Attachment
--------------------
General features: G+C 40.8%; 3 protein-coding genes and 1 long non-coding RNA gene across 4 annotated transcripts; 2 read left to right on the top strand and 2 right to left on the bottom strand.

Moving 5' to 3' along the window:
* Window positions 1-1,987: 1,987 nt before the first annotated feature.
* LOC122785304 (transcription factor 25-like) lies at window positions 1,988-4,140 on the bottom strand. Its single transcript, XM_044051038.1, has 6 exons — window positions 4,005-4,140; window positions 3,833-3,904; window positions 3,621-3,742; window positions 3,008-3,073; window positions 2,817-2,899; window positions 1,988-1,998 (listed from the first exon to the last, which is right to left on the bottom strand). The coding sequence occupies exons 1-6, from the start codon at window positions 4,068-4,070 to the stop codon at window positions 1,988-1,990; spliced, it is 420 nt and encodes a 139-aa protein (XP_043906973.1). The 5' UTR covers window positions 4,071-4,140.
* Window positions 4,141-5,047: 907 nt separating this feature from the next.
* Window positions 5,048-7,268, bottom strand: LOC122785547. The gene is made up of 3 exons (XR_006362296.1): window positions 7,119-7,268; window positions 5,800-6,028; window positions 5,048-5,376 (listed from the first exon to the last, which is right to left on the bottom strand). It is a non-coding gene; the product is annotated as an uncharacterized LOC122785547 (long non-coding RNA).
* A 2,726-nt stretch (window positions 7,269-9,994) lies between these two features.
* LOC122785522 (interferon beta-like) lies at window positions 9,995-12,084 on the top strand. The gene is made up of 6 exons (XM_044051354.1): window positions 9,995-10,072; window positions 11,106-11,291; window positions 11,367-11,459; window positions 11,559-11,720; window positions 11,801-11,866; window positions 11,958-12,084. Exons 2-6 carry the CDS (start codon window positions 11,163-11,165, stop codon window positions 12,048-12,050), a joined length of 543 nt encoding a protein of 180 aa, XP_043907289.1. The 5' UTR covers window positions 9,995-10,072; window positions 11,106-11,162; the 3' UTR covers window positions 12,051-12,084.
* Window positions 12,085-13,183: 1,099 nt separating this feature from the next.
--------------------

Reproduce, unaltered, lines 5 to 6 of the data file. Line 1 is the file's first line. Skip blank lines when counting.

* Window positions 4,141-5,047: 907 nt separating this feature from the next.
* Window positions 5,048-7,268, bottom strand: LOC122785547. The gene is made up of 3 exons (XR_006362296.1): window positions 7,119-7,268; window positions 5,800-6,028; window positions 5,048-5,376 (listed from the first exon to the last, which is right to left on the bottom strand). It is a non-coding gene; the product is annotated as an uncharacterized LOC122785547 (long non-coding RNA).